Small Business Trends: I don’t know if we’re calling it a customer evolution or revolution but customers are changing in their abilities to adopt technology faster and faster, and then adapt their lifestyles to take advantage of what that technology can do. How quickly are companies adapting?
Alan Trefler: I think most firms are going much too slowly and a lot of times when they do they move in ways that don’t actually break down the silos.
Small Business Trends: So does that mean that most companies are basically using this modern technology to apply the same traditional ways of doing business?
Alan Trefler: Yeah I think so I think you see a replication in the way people are doing CRM of what’s happened with Siebel which I think is largely now you know turned out to be a complete mess. Siebel was a dominant CRM system but they required you to copy your data into their application. And as a result things were always going out of sync and always confused. You know see these cloud based CRM systems and by the way technologically the cloud is terrific but the way that a lot of them are being applied is people are forced to copy their data into the cloud. You know that was stupid when we did. 15 years ago, and with the benefit of hindsight if even more stupid now.
Small Business Trends: How do you see things like machine learning and artificial intelligence and the rise of digital assistants shaping things?
Alan Trefler: We have built into our technology adaptive learning so our system can evaluate the next best action recommendations. See what you’re working on, and tune them over time. And this is part of the industry leading to real time interaction management technology that we have. I think something that’s central to making sure your systems stay smart. Relative to things like chatbots and other things, we plug into typically what customers currently have. Frankly most of those are not yet ready to fight off the customerpocalypse. You know most of those are a little too close to that Clippy character that we all used in the Microsoft operating system years ago, and we remember what happened to Clippy.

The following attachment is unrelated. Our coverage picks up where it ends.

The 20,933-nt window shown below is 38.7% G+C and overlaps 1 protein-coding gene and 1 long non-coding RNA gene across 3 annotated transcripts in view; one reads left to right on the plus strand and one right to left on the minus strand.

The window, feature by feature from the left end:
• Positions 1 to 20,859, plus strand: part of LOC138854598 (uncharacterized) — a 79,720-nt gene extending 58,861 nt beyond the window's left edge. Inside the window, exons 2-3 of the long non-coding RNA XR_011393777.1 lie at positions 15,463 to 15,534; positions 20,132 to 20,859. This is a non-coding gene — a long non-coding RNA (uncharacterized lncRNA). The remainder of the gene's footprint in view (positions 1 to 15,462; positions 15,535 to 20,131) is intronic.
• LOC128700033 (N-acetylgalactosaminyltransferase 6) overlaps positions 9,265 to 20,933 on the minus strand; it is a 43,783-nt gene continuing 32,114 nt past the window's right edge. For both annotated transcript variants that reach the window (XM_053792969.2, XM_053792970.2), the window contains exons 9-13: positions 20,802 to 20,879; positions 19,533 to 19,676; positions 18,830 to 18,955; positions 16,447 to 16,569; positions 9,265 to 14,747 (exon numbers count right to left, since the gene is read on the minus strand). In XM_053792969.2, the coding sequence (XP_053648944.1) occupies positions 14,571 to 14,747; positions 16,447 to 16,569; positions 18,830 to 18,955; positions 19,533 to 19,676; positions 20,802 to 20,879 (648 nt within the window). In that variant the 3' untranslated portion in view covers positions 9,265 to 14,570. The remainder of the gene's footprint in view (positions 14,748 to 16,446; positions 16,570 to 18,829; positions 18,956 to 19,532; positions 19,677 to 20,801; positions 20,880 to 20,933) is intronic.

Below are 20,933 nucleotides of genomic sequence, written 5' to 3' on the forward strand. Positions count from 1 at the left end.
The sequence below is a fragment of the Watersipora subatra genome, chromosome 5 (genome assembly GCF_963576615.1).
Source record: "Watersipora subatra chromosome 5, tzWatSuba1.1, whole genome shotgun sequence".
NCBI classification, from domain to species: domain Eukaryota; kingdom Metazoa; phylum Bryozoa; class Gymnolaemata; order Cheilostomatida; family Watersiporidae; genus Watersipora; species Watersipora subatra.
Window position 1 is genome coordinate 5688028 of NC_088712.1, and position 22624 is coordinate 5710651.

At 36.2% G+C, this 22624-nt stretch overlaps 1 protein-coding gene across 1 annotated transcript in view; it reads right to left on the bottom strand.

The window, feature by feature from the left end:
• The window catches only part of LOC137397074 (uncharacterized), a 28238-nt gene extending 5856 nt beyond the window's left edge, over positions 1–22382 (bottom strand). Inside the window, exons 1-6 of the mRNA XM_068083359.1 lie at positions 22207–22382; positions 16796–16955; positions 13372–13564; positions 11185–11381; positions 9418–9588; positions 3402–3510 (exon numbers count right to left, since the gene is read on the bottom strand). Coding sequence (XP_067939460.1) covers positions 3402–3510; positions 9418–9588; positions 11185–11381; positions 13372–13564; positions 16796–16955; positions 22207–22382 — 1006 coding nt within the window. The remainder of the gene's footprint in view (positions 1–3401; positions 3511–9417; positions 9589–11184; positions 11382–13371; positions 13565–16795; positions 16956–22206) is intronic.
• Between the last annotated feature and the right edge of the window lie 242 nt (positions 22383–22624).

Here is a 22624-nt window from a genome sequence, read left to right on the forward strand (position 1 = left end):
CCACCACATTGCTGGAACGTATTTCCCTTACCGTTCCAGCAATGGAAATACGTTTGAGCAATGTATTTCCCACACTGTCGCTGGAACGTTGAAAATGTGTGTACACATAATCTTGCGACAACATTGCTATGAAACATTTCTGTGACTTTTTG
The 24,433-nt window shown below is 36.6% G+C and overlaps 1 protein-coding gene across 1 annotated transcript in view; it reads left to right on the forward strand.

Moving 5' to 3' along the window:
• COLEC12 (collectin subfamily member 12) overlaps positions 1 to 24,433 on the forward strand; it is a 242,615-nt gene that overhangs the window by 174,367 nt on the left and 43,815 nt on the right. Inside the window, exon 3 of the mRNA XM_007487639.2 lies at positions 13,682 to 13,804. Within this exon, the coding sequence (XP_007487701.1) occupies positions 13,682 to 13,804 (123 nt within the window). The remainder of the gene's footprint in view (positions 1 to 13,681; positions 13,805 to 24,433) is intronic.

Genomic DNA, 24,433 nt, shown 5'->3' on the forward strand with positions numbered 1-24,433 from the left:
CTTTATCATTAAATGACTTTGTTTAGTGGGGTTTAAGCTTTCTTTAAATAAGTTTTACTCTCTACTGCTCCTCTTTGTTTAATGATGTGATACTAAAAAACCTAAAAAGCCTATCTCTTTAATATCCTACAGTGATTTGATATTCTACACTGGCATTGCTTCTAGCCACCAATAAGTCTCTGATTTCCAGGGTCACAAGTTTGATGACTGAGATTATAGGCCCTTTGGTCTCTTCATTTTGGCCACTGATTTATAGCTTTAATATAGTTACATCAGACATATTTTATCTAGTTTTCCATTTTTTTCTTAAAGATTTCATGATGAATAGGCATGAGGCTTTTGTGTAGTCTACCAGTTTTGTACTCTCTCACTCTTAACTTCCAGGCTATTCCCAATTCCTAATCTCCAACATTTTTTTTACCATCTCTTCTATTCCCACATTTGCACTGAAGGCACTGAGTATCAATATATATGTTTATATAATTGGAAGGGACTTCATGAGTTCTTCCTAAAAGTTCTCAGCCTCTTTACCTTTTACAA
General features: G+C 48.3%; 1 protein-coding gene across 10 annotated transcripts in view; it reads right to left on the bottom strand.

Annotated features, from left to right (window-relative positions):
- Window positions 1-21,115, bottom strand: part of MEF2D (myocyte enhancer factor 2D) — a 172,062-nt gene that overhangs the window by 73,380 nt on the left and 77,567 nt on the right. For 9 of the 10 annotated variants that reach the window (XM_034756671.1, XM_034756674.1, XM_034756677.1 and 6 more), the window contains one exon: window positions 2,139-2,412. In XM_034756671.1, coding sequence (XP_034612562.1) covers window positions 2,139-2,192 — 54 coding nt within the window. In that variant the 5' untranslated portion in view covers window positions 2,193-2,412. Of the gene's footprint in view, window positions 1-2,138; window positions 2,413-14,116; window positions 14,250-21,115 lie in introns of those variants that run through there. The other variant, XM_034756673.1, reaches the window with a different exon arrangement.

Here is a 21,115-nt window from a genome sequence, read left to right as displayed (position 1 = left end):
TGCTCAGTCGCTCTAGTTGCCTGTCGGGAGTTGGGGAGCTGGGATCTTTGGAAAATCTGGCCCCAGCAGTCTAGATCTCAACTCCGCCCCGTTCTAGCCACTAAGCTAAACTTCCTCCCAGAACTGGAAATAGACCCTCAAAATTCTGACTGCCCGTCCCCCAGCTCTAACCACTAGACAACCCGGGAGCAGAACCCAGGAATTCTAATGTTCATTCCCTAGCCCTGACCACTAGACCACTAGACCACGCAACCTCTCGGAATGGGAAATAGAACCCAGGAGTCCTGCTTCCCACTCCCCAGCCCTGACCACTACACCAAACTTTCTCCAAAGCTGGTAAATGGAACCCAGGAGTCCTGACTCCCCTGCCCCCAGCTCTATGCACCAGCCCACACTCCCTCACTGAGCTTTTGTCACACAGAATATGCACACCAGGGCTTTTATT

Small Business Trends: What’s the best way for companies to avoid customer-pocalypse?
Alan Trefler: Well I think it involves a new way of thinking; it involves getting business and IT to work together differently. It means you need to think about more than just what’s immediately in front of you and how to fix a client’s work concept in one channel, and think how you’re going to go omni-channel. And I also say in my book that it means you need to move beyond having humans write computer code to fill the gaps in their systems, to being able to have a model that’s extensible that allows the computer itself to write the code. That’s kind of our take on expert systems because our system lets people model how they want their business to run and then we write the java code. And then if you change how you want to run we rewrite it. That really incorporates a whole new level of agility into an organization.
Small Business Trends: I just read an article asking that question – will bots and machine learning basically take over the executive decision process; not even needing the executive anymore.
Alan Trefler: I think our generations are safe from the rise of the machines. These things are going to take a long long time. Now, I can’t even get Siri to do what I ask her half the time.
This is part of the One-on-One Interview series with thought leaders. The transcript has been edited for publication. If it's an audio or video interview, click on the embedded player above, or subscribe via iTunes or via Stitcher.